The Ibn Taymiyya whom we read about is not the real Ibn Taymiyya: he is a theoretical reproduction and refabrication that has made him into one of the authorities for religious extremists among both his supporters and detractors alike. The real Ibn Taymiyya, on the other hand, the one who needs to be read by Islamists ascending to the political forefront, is one who will help these Islamists adopt a flexible, rationalistic mode of thinking, and perhaps change many of the intellectual assumptions these forces still live by and consider to be fundamental tenets not subject to review.

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In Translation: Fahmy Howeidy on Salafis

The electoral success of the Salafis has alarmed many in secular circles, but not only. Fahmy Howeidy, an Islamist writer considered to be one of the most-read commentators in the Arab world, wrote last week of his relief in seeing a prominent Salafi personality defeated in Alexandria. The article was translated courtesy of Industry Arabic, which is sponsoring our In Translation series.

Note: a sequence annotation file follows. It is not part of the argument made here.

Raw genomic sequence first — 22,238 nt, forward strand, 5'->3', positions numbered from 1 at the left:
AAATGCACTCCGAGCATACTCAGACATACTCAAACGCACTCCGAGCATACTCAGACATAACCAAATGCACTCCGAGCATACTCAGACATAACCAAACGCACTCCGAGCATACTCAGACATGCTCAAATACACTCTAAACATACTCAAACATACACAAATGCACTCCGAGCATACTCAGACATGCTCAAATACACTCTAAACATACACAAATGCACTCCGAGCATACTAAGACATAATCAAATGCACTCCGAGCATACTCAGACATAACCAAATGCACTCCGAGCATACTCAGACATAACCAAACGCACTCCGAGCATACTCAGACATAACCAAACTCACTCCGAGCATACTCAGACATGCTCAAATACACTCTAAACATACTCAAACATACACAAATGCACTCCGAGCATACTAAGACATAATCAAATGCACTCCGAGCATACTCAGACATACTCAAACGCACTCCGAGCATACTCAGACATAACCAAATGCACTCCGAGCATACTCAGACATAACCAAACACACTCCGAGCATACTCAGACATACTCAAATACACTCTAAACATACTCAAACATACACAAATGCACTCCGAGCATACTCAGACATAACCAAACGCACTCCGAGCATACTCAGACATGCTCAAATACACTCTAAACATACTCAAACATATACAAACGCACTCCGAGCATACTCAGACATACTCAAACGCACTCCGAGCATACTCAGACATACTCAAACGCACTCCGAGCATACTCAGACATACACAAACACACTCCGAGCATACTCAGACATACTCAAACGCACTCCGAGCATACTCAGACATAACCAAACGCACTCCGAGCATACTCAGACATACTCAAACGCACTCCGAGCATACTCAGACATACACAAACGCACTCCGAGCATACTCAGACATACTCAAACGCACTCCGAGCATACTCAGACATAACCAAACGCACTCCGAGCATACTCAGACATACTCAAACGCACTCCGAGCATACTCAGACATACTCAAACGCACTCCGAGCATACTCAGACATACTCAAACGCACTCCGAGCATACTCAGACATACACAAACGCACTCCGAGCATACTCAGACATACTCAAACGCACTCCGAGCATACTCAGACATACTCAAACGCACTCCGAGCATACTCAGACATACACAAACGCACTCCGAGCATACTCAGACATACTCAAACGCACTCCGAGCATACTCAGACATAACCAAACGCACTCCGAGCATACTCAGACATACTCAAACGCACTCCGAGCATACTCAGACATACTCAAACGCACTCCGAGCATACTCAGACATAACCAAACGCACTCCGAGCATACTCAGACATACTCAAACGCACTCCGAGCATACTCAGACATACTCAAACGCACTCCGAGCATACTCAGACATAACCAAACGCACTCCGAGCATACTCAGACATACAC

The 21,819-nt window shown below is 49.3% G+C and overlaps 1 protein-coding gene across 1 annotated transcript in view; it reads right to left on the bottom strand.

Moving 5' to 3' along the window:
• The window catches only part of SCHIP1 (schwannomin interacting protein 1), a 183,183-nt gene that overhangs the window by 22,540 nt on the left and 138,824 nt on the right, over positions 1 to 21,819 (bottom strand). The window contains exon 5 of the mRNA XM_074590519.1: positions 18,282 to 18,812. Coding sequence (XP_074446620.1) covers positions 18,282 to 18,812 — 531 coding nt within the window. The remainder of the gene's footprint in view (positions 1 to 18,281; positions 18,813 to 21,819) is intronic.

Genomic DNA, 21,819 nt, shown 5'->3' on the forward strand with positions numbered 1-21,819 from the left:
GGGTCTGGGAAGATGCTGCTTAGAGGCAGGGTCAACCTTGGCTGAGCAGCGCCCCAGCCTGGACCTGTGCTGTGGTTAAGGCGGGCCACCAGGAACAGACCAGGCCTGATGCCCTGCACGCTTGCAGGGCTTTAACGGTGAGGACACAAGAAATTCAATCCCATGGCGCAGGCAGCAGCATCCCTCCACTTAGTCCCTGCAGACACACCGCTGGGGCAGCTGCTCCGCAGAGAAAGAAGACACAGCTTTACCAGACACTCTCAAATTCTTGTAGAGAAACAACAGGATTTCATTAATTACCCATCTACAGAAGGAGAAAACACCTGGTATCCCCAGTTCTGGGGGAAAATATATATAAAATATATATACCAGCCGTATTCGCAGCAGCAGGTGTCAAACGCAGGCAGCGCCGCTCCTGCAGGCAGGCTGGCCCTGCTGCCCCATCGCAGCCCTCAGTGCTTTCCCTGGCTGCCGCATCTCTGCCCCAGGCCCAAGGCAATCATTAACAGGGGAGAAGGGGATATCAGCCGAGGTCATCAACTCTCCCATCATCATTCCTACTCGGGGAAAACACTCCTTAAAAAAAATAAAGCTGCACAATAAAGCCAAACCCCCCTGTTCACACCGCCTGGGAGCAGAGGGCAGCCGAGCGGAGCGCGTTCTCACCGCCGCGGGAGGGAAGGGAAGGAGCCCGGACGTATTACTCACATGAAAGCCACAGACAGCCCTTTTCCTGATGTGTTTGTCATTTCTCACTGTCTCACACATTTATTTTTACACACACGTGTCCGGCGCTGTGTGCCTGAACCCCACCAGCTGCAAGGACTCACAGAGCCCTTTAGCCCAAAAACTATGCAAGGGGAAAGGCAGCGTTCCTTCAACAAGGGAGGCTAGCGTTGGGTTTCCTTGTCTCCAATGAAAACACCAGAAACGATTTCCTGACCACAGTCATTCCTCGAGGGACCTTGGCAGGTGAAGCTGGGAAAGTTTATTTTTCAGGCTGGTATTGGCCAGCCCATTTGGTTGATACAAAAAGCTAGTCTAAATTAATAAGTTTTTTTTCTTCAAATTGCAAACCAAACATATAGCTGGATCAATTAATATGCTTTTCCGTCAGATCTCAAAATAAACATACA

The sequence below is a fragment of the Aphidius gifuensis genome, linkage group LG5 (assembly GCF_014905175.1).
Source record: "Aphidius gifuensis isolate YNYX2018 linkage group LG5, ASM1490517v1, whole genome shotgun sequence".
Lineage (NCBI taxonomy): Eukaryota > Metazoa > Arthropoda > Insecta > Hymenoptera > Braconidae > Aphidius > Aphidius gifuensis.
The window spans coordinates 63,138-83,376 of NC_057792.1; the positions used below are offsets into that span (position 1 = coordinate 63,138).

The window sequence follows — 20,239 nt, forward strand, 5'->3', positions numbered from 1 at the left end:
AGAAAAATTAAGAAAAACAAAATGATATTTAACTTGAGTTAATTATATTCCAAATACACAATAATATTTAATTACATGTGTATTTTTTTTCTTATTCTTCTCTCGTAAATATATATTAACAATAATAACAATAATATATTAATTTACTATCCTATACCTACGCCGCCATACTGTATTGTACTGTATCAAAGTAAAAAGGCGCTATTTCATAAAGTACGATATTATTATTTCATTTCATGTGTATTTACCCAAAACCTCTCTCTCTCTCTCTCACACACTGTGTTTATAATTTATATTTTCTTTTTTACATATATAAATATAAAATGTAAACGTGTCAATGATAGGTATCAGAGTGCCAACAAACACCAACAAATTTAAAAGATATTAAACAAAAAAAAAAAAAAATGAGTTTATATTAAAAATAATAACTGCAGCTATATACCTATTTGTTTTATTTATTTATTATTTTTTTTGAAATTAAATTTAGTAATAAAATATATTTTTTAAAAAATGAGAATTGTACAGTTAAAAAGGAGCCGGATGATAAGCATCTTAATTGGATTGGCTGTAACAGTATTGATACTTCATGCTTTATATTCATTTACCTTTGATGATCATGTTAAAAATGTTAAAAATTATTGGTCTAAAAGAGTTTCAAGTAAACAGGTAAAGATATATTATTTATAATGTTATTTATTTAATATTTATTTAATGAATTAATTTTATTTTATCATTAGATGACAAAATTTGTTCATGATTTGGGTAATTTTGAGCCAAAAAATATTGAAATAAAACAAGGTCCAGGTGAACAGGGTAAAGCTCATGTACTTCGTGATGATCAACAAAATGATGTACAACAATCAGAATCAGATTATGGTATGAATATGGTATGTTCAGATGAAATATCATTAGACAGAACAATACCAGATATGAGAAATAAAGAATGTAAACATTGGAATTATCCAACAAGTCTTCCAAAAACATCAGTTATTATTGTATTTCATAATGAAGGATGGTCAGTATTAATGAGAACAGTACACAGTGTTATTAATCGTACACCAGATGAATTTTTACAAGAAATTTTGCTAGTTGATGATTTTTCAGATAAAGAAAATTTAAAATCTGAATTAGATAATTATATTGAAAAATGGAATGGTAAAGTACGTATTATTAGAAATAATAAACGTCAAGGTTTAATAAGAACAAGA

Society Has Issued Its Verdict

By Fahmy Howeidy, al-Shorouk, 8 December 2011.

I cannot conceal my feelings of relief at the defeat of Eng. Abdel Moneim al-Shahat, one of the representatives of the Salafi movement, in the run-off election.1 I consider this defeat a message sent to him by society, which should be taken in by him and his ilk of fanatical Salafis, who incessantly terrify people with their abuse of both the sacred and the secular. When I heard the results, I said that the issue here is not a question of who won, but rather the real story is that this man failed and did not succeed.

I do not know Eng. al-Shahat personally, but whenever I heard him or followed him speaking in the media, I felt like he was launching a personal insult at me in my capacity as a researcher concerned with Islamic issues. When I learned of the final tally in the second round of elections in the al-Nuzha electoral district in Alexandria, I said that voters’ aversion to him was a sort of punishment vote against him for the statements he keeps spewing, especially as of late.  This is a story that deserves to be told.

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In Translation: Ahmed al-Sawy on the elections